Alex Tretbar contributed to this article
Whether you use a gaming console, a Blu-ray or media player, or a smart TV, it’s no surprise that Internet-connected TVs are on the rise. But NPD Group’s latest quarterly Connected Home Report shows that the numbers took a big jump from the same time last year, showing connected TVs rising around 17 percent, or 6 million homes, for a total of 42 million in the first quarter of 2014. That’s a whole lotta TVs on the Web, putting the big screen in prime position to overtake the PC as the most ubiquitous Internet-equipped component for video.
NPD cites the ever-increasing popularity of streaming media players as a major driving factor in the rise of connected TVs. Whether using Rokus, Apple TVs, Google’s Chromecast, Amazon’s Fire TV, or a slew of other devices, consumers have more choices than ever to get their favorite online content to the big screen.
Computer-based video consumption has led the online video pack for the last decade. But recent research from Parks Associates helps support the assertion that the PC is on the way out when it comes to online video consumption. Detailed in a blog by the company, Director of Research, Brett Sappington, said that the amount of all video consumed on computers has dropped from over eight hours per week in 2013, to 6.2 hours per week currently. In fact, the PC was the only platform to show any significant decline in viewership within the past year.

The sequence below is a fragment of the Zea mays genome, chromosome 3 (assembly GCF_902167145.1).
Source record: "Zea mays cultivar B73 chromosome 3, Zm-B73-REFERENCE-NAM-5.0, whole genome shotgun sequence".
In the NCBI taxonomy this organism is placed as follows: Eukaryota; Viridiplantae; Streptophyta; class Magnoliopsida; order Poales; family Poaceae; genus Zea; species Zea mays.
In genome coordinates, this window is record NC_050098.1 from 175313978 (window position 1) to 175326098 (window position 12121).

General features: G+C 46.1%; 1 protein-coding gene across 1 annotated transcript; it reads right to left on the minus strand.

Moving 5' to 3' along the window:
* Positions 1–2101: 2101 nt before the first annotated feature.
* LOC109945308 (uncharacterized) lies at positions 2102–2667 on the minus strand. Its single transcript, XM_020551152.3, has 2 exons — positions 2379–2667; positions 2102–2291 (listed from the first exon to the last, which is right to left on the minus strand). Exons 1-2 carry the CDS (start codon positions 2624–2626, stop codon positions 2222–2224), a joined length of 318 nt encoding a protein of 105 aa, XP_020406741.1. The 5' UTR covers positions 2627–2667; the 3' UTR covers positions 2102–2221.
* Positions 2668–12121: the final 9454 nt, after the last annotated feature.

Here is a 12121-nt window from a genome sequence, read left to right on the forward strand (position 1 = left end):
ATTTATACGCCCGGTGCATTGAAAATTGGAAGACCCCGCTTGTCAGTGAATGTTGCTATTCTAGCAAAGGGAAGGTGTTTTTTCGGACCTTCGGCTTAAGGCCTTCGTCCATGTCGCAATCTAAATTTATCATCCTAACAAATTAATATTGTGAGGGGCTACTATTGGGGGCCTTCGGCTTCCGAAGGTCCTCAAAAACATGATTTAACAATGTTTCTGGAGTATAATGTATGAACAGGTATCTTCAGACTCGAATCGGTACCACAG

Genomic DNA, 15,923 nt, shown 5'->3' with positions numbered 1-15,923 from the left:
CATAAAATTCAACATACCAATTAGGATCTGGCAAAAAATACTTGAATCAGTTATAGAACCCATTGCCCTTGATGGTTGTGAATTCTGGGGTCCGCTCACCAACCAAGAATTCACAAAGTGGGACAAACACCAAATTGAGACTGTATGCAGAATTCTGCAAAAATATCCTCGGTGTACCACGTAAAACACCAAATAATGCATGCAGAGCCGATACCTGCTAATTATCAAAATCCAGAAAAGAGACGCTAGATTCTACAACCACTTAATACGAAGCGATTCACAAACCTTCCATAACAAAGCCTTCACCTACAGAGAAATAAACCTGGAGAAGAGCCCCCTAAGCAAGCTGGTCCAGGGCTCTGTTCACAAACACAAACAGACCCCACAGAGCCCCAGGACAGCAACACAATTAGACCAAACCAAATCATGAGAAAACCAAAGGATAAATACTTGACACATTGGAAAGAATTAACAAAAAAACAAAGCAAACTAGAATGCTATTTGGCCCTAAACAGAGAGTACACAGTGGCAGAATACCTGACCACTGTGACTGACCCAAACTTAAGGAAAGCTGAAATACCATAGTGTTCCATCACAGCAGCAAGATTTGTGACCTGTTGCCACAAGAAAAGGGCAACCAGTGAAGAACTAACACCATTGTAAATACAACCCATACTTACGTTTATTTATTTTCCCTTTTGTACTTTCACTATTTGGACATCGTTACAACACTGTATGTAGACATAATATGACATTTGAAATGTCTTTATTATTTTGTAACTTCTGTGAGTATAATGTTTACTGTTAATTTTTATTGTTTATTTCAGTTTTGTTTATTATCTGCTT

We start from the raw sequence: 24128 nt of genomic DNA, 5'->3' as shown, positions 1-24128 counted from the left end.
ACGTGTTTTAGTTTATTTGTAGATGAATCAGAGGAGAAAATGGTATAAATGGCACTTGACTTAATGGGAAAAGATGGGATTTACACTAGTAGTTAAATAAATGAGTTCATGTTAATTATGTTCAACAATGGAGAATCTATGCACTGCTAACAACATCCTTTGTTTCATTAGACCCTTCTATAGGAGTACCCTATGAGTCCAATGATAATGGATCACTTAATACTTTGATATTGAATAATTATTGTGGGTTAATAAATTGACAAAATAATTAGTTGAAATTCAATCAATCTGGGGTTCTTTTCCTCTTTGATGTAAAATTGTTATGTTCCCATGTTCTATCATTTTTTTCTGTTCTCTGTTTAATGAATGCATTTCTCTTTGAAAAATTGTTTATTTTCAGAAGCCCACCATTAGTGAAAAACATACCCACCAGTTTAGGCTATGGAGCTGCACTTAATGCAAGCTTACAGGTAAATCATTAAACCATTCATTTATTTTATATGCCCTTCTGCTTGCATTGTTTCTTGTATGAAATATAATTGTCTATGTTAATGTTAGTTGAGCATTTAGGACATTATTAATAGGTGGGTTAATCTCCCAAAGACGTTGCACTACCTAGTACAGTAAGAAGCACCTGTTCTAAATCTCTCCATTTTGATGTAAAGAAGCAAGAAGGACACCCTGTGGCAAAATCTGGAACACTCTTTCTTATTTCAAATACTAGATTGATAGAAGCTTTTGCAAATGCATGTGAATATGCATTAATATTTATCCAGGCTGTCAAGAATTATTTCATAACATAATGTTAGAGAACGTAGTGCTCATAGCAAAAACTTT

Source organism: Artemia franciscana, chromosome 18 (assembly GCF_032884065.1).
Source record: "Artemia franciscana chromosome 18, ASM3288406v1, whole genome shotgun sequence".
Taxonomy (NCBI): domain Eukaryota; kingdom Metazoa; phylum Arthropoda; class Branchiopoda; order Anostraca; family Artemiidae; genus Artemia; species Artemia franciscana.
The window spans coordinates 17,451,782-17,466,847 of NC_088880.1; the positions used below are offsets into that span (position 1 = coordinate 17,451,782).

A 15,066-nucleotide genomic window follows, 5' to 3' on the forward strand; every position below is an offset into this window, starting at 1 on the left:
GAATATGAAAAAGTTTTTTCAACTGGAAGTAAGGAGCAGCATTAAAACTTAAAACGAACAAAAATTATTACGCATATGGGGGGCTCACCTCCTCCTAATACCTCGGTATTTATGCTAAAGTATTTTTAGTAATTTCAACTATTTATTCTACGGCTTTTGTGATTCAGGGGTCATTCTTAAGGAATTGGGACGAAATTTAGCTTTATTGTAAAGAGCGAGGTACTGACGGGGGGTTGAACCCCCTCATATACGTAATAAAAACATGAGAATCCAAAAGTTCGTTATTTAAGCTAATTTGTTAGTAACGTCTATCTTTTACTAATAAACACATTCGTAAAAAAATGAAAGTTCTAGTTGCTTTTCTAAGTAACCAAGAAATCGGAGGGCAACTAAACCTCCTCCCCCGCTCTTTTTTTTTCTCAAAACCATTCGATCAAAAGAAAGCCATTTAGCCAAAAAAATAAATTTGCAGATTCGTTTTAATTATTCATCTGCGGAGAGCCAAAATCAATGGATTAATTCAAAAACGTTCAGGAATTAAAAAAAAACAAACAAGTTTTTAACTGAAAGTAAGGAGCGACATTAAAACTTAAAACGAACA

“Ultimately, consumers can more easily access online video options on a television than ever before. In addition to smart TVs, Blu-ray players, and game consoles, consumers are also buying streaming media players and devices such as Google’s Chromecast,” said Sappington.
How do you watch your online content? Are you still glued to the computer, or have you moved to the TV? Let us know in the comments.
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